A barometer of the rural economy in Plains and Western states has soared to its highest level since the survey of bankers began in 2006.
March’s Rural Mainstreet Index shot up more than 18 points to 71.9 from February’s 53.8. It’s the fifth time in the last six months that the index has been above growth neutral. Nearly 70% of bank CEOs responding to the survey reported an expanding local economy, while the remainder indicated little or no growth.
The Rural Mainstreet Index surveys community bank presidents and CEOs in 10 states.
The index ranges between 0 and 100, with 50.0 representing growth neutral.
“Sharp gains in grain prices, federal farm support, and the Federal Reserve’s record-low interest rates have underpinned the rural Main Street economy,” said Ernie Goss, economics professor at Creighton University’s Heider College of Business, which produces the index. “Only 3.1% of bank CEOs indicated economic conditions worsened from the previous month.”
Goss also cautioned that despite this month’s gains, “current rural economic activity remains below pre-pandemic levels.”
The survey’s confidence index, which reflects bank CEO expectations for the economy six months out, rose to 76.7 from February’s 64.0.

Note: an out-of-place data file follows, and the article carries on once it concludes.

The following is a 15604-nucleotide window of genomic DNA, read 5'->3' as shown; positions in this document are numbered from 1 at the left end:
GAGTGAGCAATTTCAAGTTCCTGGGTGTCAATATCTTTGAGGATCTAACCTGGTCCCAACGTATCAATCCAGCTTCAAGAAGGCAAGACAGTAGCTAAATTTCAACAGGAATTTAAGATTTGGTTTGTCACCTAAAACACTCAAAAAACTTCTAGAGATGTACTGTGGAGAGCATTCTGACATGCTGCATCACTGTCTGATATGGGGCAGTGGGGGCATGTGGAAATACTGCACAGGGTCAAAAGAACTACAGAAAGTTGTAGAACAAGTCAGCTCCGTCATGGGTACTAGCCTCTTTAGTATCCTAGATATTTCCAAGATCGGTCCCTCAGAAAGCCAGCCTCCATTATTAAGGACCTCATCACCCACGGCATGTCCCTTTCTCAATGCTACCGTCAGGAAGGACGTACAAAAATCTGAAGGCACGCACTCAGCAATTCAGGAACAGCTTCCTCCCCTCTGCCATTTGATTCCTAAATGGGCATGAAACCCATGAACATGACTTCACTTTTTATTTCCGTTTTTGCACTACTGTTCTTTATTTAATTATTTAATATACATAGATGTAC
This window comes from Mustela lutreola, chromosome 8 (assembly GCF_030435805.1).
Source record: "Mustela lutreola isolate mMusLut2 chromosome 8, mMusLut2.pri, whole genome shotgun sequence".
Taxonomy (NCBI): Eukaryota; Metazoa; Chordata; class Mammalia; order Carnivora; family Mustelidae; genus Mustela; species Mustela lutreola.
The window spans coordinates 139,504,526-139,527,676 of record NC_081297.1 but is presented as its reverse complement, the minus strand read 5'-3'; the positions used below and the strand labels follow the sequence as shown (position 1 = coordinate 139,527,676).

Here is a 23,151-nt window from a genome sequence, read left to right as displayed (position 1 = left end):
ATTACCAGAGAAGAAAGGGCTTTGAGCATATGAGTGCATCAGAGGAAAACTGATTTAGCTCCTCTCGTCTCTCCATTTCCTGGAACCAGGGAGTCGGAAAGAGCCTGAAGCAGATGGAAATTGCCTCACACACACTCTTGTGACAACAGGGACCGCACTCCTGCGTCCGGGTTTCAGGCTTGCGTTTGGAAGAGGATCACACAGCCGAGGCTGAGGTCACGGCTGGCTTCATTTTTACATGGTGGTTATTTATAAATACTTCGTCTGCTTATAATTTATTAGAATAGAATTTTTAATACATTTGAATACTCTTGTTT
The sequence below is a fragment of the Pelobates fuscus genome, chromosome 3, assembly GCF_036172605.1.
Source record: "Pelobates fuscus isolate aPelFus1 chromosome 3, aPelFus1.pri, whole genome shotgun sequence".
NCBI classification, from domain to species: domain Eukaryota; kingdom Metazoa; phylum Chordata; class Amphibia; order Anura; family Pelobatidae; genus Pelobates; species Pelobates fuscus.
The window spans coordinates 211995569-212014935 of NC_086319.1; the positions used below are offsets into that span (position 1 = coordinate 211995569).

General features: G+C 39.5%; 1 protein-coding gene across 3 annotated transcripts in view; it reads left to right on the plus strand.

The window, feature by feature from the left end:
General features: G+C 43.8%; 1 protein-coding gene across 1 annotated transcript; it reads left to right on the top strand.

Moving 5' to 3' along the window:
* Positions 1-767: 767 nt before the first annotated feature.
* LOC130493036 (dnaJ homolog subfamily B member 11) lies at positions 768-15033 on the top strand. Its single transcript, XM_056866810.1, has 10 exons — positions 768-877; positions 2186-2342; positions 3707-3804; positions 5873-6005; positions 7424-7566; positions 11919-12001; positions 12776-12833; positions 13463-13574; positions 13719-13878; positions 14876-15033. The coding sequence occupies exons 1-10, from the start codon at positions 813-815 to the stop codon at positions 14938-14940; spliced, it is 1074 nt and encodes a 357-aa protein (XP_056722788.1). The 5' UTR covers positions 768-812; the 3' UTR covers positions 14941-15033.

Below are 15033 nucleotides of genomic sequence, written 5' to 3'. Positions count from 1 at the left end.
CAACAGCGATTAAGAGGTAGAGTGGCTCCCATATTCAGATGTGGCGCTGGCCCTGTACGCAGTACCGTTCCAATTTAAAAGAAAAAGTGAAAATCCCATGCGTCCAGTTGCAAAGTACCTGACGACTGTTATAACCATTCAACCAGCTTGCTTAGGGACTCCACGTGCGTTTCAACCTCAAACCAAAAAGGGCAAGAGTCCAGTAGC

“Looming federal farm support payments, improving grain prices, and advancing exports have supported confidence offsetting negatives from pandemic-ravaged retail and leisure and hospitality companies in the rural economy,” said Goss.
Two other indicators in the monthly survey also hit record levels. The farmland price index climbed to 71.9, its highest level since November 2012 and up from February’s 60.0. And the March farm equipment-sales index rose to 63.5, its highest reading since February 2013 and up from 62.7 last month.
Goss noted that “after 86 straight months of readings below growth neutral, farm equipment bounced into growth territory for the last four months.”